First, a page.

The Piano Player’s Son


The Piano Player’s Son
Lyndsay Stanberry-Flynn


I am really pleased to be able to do this review as part of Lyndsay Stanberry-Flynn’s Blog Tour.

The Piano Player’s Son is Lyndsay’s second novel and is published by Cinnamon press.

This is a book detailing the breakdown of a family after a bereavement. The two sisters and two brothers are brought together with their mother at the family home in North London after the death of the father. On the night of the bereavement the mother imparts a secret to her daughter, Isabel, who is then herself sworn to secrecy, something that eats away at her. The lies and betrayal that emanate from the secret produce a cocktail of jealousy, resentment and pain that culminates in a shocking denouement.

The characters are full of complexity and depth. They are flawed and thus very real. At times you want to give them a big hug, but at other times you want to wring their necks.
Isabel is the recipient of the secret, she finds that it weighs very heavily on her. She is also suffering personally, with her marriage over and unable to move forward.
Rick is the most complex character. He can be intensely unlikeable, with his materialism and demands on his family. Yet he obviously adores his wife and daughters. Most of his emotions are driven by not being able to prove himself to his father when he was younger.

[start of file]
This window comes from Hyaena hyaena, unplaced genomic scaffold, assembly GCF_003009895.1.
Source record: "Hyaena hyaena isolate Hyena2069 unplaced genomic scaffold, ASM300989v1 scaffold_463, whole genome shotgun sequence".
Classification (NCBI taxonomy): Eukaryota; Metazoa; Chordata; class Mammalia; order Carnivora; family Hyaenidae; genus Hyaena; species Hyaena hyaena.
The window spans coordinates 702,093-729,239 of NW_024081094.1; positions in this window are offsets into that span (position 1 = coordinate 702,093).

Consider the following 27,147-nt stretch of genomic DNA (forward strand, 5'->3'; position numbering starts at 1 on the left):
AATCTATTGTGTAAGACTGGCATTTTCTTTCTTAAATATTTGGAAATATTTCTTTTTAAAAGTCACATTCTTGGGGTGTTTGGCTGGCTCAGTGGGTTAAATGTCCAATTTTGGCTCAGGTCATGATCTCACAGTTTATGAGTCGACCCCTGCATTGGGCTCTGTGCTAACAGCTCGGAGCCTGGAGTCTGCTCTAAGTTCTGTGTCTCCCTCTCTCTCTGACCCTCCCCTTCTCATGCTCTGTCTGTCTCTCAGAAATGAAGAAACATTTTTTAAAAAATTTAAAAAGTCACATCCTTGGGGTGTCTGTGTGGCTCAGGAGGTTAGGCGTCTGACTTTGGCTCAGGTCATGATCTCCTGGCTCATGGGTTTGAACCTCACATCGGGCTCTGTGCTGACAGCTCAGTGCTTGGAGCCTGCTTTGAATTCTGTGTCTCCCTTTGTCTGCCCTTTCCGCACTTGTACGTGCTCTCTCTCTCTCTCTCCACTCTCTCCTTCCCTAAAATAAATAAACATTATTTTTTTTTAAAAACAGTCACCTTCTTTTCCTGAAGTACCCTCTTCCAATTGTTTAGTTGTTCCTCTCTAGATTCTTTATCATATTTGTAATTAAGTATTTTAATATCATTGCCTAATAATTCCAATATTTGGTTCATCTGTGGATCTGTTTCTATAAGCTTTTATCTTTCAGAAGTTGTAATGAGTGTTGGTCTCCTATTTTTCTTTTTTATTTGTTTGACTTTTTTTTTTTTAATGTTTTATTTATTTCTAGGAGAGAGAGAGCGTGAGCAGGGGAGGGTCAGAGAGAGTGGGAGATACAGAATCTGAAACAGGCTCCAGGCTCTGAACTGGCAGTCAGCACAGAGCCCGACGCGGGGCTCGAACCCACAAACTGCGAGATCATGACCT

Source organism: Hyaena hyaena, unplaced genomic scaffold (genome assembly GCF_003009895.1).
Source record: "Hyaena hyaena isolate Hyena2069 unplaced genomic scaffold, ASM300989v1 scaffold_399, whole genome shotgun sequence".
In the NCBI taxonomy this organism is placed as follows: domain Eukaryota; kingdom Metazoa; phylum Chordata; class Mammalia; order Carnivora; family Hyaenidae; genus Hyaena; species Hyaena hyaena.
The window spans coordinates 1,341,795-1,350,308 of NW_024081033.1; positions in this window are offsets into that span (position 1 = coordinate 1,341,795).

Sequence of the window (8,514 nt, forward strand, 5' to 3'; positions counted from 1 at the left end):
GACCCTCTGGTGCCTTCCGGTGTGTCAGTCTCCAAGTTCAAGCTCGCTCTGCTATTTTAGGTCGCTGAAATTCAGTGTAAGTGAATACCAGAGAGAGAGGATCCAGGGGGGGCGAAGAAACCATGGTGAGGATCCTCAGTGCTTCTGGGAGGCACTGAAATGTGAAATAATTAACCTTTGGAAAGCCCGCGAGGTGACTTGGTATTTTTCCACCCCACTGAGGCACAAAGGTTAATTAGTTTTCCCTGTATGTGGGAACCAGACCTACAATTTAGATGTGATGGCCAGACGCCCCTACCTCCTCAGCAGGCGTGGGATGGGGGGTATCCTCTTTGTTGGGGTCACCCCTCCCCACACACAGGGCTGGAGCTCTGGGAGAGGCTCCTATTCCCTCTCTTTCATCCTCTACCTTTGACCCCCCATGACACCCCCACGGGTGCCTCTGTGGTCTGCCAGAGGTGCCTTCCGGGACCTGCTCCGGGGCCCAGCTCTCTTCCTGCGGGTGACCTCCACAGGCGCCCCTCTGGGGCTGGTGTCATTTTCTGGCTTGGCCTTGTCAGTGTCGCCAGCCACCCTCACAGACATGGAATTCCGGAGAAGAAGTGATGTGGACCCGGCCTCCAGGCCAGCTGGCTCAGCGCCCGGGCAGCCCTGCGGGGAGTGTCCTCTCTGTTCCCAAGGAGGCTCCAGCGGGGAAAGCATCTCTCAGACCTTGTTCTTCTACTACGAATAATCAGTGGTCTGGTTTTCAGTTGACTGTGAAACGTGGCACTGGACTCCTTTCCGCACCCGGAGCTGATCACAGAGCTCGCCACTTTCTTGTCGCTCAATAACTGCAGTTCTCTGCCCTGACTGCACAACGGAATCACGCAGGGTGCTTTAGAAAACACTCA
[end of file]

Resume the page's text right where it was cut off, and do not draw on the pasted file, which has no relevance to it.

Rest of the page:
Grace lives in Italy and cannot get back home in time to see her father. This strains relations between herself and her sister. Grace’s home life is also fraught as her Italian husband, Franco, wants a baby and she does not.
George is the youngest and lives in Penzance. The other siblings have their view point heard whilst George doesn’t. Nevertheless he is at the heart of the story.

The action takes place in four different locations: London, Italy, Northumberland and Penzance. The author is excellent at giving a strong sense of each place.

This is such a good read. The pages turn faster than an autumn leaf blowing in the wind. There are also some big shocks in here that I didn’t see coming at all. I would highly recommend this book, if I didn’t know who had written it I could have mistaken it for Anne Tyler and I can give it no higher commendation than that.